Ryan Bigg

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History

August '16 → Current — Culture Amp

Culture Amp aims to improve the culture of companies around the world.

As of August 2017, I am the Junior Engineering Program Lead at Culture Amp. This job involves recruiting and mentoring junior engineers in Ruby and JavaScript (and lots more!) with the goal of training them up to be the next great engineers at Culture Amp and in the wider developer community.

My work at Culture Amp prior to being the JEP Lead, involved working as a Senior Developer with a small (~5-8 people) team of developers to maintain our large Rails monolith and to write event-sourced microservices in Elixir, along with frontends in React, and associated tech.

I love working at Culture Amp because I get to do what I love: mentor and grow junior developers. I also get lots of opportunities to help out other developers by working with them on difficult issues.


December '08 → Current — Tech Book Author

I have contributed extensively to documentation for Ruby and Rails. I started writing documentation for Rails in December 2008. The two guides I am best known for are the Getting Started guide and Active Record Querying guide. I also wrote the Engines guide and the Asset Pipeline guide.

During 2010, I was contacted by Manning to write a book for them called Rails 3 in Action. This subsequently went on to produce a second edition, called Rails 4 in Action.

After the success of Rails 3 and Rails 4 in Action I decided to strike out on my own and become a self-published author. I do this through Leanpub and have published two books (Multitenancy with Rails and Toy Robot) and I'm currently writing a third (Joy of Elixir) and fourth (The Toy Robot: The Elixir Version).

You can read more about these books over on my books page.

As a part of this writing process, I developed a review tool called "Twist" which allows reviewers to leave notes on my books as they read them. It has been extremely useful.


January '15 → August '16 — Marketplacer

I worked at Marketplacer as a Senior Developer. Marketplacer is an application which powers sites such as BikeExchange (also in the US and a few countries in Europe), TiniTrader and BikeExchange. The overall goal of the application is to make it easier for stores and private sellers to sell their goods online.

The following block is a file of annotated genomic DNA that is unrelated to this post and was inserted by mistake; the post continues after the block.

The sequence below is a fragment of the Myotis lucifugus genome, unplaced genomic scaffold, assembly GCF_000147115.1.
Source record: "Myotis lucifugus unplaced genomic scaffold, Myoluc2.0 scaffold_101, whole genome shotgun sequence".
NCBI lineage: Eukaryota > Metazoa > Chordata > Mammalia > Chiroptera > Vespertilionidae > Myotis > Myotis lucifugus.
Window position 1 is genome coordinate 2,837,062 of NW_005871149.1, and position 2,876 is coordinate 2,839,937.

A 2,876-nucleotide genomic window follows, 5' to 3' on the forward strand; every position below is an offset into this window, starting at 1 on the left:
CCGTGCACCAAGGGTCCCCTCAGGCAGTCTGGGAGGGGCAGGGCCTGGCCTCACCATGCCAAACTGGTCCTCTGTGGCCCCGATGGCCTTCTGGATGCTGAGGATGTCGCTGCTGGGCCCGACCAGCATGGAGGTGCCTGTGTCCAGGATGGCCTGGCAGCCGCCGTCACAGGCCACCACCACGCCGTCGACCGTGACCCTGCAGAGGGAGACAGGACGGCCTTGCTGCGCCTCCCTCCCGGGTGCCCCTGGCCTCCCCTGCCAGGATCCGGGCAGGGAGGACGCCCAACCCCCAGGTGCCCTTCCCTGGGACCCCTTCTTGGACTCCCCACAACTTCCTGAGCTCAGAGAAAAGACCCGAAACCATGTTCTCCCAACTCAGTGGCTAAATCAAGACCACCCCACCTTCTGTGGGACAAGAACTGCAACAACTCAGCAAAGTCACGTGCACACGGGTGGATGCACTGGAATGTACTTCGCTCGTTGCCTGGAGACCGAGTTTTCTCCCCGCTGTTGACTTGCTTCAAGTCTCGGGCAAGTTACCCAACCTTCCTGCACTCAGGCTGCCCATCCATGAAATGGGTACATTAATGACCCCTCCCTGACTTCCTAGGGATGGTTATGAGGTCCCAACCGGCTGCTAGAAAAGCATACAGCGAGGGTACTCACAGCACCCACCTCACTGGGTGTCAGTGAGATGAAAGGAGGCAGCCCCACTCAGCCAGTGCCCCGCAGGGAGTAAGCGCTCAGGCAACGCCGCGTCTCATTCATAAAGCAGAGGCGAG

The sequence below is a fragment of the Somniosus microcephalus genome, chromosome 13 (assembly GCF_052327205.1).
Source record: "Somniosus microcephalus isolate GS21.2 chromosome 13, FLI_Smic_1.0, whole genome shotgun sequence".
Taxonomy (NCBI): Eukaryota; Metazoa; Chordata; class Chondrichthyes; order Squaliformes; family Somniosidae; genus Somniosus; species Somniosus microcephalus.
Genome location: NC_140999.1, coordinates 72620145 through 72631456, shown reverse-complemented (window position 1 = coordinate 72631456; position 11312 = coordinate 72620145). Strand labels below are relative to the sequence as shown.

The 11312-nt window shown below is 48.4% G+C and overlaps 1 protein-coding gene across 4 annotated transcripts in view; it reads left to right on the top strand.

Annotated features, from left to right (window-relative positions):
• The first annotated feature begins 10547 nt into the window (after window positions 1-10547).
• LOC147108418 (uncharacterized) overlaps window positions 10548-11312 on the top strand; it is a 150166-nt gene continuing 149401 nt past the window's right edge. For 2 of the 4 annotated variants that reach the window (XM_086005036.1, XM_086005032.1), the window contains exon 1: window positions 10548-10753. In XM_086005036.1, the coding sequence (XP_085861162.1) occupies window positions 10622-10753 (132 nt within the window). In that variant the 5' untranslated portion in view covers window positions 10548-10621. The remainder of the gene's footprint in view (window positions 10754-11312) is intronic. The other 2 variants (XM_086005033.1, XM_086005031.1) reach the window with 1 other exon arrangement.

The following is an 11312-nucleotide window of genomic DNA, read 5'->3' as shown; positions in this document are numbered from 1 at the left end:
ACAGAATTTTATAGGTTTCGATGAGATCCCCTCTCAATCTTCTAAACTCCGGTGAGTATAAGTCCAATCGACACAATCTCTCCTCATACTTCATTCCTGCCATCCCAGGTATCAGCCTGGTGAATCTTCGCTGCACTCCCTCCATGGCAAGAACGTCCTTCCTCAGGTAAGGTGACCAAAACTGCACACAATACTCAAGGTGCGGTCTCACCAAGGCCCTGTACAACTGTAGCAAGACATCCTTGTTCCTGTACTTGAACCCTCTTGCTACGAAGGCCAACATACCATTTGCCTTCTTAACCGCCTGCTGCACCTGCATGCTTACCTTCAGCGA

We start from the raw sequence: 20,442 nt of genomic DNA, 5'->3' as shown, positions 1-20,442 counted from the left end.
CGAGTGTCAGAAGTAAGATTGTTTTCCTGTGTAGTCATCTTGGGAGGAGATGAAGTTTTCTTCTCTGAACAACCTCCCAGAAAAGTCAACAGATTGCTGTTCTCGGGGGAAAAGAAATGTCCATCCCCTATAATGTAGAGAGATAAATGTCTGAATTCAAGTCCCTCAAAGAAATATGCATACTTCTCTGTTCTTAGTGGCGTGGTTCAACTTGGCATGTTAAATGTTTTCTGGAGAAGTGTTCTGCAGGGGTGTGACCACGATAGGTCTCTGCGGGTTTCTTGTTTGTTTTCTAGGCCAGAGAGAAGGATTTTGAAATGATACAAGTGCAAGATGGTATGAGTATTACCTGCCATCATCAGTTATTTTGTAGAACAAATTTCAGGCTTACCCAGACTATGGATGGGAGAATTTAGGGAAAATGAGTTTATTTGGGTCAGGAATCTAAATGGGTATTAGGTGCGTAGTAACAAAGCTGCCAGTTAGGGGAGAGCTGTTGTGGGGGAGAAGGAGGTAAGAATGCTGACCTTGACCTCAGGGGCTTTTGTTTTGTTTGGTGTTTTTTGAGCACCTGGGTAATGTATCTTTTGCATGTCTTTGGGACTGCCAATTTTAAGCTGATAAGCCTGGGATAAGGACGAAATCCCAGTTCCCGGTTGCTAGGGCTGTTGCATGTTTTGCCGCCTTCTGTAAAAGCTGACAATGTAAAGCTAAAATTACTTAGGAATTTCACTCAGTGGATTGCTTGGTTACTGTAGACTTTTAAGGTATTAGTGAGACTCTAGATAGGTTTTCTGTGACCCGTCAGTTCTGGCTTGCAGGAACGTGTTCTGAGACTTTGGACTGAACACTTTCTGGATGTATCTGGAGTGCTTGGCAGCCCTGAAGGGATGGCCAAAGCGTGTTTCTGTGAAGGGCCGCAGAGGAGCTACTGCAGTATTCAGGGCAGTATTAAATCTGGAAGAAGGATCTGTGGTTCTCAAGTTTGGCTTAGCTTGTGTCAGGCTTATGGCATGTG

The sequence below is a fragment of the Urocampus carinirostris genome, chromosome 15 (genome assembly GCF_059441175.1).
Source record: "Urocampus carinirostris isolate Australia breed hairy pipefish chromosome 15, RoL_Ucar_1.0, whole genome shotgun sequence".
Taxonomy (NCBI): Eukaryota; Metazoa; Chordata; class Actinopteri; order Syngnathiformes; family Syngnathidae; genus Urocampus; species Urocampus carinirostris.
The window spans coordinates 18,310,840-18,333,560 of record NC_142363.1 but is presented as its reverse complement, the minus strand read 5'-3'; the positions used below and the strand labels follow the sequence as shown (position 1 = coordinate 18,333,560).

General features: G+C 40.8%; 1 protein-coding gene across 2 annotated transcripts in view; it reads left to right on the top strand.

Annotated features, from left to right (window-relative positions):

My day-to-day work involved working on new features for the Marketplacer application, and leading the Core development team. It was here that I was first introduced to Angular and React and where I learned I had a strong preference for React over Angular.


July '14 → Jan '15 — LIFX

At LIFX I worked on a small team of 3 developers building their Cloud architecture using a mixture of Ruby and Go. I wrote core parts of their API in Ruby, as well as a message broker that communicated between the Ruby API and LIFX lights located all over the world.

This architecture allows users of LIFX lights to control their lights wherever they are in the world; and also provides integration with Nest. For example, if there's smoke detected in the house by a Nest smoke dectector, the LIFX lights will flash red.


November '11 → July '14 — Spree Commerce

I was hired as the Community Manager for Spree after showing a very keen interest in the framework. I posted a lot to the user group and then one day Sean Schofield (the CEO of Spree) asked if I wanted a job which was essentially being paid to maintain open source. I said yes.

At Spree I was _the_ Community Manager. This is a fancy title which means my primary responsibility was keeping the community happy. I did this by leading the development of the Spree ecommerce framework, answering posts on our user group, writing documentation and giving talks all over the world about Spree. In one instance, I was flown to London to consult with a large surf clothing distributor.

2005 → 2011 — Various

My formative years. Spent this time working for various companies and freelancing, doing whatever PHP or Ruby on Rails work came my way.